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knpstr
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Re: PSA: Don't buy a big house

Post by knpstr » Wed Oct 24, 2018 2:49 pm

barnaclebob wrote:
Mon Oct 22, 2018 9:05 am
Your title should be PSA: Don't buy a McMansion. I shudder thinking about living in one of those cookie cutter soul sucking cathedrals of urban sprawl.

My friends parents moved from a great house to a full on McMansion in his freshman year of college right on the frontier of the sprawl in our city. The only room they used was some normal height room off of the kitchen. The giant great room was never touched.
My house is not a mcmansion and has 20 ft ceiling in the living/family room. It is about 1,850 sq ft. looks like a 2-story home but is only 1-story. So far we haven't had to replace anything high up, but the only thing that high is a ceiling fan that comes down a bit, which we never use. We use lamps for the lighting in that room, primarily, though there are some can lights in some spots where the ceiling is lower along the perimeter.

So maybe the PSA should read: Don't buy a house with 20ft ceilings.
Very little is needed to make a happy life; it is all within yourself, in your way of thinking. -Marcus Aurelius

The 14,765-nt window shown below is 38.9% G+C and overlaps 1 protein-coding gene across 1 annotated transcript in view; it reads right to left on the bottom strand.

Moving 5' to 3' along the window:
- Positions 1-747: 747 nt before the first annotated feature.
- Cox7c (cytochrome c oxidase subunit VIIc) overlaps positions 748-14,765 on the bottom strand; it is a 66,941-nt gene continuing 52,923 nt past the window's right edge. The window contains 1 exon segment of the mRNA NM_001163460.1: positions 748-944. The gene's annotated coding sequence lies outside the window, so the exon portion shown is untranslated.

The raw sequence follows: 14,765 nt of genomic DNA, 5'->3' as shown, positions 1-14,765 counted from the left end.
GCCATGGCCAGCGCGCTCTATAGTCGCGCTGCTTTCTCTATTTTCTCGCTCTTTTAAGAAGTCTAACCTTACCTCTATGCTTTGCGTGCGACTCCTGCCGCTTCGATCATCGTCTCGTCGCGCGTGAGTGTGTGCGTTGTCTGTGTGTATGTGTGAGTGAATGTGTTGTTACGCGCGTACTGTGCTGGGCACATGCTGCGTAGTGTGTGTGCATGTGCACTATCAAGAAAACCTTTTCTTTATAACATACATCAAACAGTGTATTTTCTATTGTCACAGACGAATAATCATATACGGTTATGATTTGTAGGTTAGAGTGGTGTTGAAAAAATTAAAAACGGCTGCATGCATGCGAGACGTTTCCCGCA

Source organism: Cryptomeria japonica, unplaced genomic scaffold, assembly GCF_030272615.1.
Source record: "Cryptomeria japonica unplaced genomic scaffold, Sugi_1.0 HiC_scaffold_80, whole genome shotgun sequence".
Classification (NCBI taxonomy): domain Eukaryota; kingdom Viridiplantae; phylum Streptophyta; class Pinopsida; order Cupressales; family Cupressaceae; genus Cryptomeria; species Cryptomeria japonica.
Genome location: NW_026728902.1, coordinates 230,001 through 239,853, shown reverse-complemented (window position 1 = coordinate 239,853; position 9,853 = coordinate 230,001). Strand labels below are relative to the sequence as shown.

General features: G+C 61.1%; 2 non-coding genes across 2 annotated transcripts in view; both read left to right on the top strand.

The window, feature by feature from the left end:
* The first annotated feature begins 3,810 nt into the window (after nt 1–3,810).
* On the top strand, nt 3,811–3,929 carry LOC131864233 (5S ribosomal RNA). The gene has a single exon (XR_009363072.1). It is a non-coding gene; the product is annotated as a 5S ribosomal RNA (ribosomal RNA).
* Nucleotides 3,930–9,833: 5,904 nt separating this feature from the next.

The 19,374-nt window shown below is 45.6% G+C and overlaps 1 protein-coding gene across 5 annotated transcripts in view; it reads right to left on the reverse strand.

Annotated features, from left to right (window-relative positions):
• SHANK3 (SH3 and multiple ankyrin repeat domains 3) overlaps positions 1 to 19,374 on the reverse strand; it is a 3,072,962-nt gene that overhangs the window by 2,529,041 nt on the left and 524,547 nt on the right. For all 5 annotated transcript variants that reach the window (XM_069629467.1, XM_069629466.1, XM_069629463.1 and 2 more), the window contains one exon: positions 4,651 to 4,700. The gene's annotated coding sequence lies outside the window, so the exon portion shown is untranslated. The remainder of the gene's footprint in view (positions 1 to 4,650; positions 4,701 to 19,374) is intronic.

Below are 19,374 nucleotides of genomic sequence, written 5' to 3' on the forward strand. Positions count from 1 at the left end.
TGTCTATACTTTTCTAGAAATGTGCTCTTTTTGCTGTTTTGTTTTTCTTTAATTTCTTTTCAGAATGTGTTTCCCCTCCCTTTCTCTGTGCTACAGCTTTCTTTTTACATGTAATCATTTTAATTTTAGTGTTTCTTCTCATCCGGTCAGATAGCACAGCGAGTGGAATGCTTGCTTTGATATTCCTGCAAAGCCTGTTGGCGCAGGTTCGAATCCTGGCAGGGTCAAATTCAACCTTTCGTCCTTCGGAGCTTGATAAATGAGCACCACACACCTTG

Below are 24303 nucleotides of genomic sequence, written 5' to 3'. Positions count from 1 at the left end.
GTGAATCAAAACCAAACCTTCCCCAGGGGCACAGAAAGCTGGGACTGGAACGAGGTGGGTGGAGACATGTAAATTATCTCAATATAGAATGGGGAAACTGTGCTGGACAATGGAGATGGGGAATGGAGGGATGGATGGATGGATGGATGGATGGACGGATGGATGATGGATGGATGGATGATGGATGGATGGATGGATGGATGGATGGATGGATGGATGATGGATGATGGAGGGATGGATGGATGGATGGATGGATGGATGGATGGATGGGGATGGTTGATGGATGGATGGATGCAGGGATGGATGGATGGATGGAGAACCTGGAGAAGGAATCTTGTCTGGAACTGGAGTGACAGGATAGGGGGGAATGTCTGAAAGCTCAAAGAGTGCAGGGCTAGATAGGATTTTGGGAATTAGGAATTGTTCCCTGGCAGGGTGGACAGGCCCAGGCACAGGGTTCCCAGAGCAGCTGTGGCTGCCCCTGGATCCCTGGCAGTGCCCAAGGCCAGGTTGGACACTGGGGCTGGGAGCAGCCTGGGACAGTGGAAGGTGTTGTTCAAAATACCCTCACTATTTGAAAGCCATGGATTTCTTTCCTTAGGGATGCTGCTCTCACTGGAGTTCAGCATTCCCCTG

shell921
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Re: PSA: Don't buy a big house

Post by shell921 » Wed Oct 24, 2018 3:12 pm

texasdiver wrote:
Wed Oct 24, 2018 2:40 pm
alpenglow wrote:
Wed Oct 24, 2018 10:52 am
While we're griping about houses, let me add that I hate the space wasted by the jetted bath tub in our master bath. What a useless item that is annoying to clean. We're currently using it to store some cleaning supplies. :annoyed
YES...I HATE those. Especially when builders cut corners and install them by tiling them in with no access door to the motor. The last three houses we have owned have had jetted tubs. When the kids were little they would love to use them for bubble baths. Drop some bubble bath into a jacuzzi and you get a 3 ft high pile of bubbles to the kids absolute delight. But once they aged out of taking baths we never turned them on again.

BOTH times we went to sell the last two houses the jazuzzi pumps had gone out when it was time for home inspections. So I had to take a weekend chipping away at the tile, cutting an access hole, and then messing around to fix/replace the motors. Last time it was a simple capacitor on the motor that had burned out but it took about 40 hours of work to obtain access, diagnose the problem, and then seal the tub surround back up again with a newly-built access hatch. SHEESH. The last two home sales we had the jacuzzi tub was by far the biggest hassle/repair to deal with in getting the home ready for sale.

At least the builder of our current home built in an access hatch for the pump motor. I've never turned it on to even see if it works.
My jetted tub quit working 3 years ago. I think the jets go funky if you do not use them. I don't know what I will do when I have to sell my house.
:confused

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unclescrooge
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Re: PSA: Don't buy a big house

Post by unclescrooge » Fri Oct 26, 2018 6:47 am

mrc wrote:
Wed Oct 24, 2018 1:44 pm
alpenglow wrote:
Wed Oct 24, 2018 10:52 am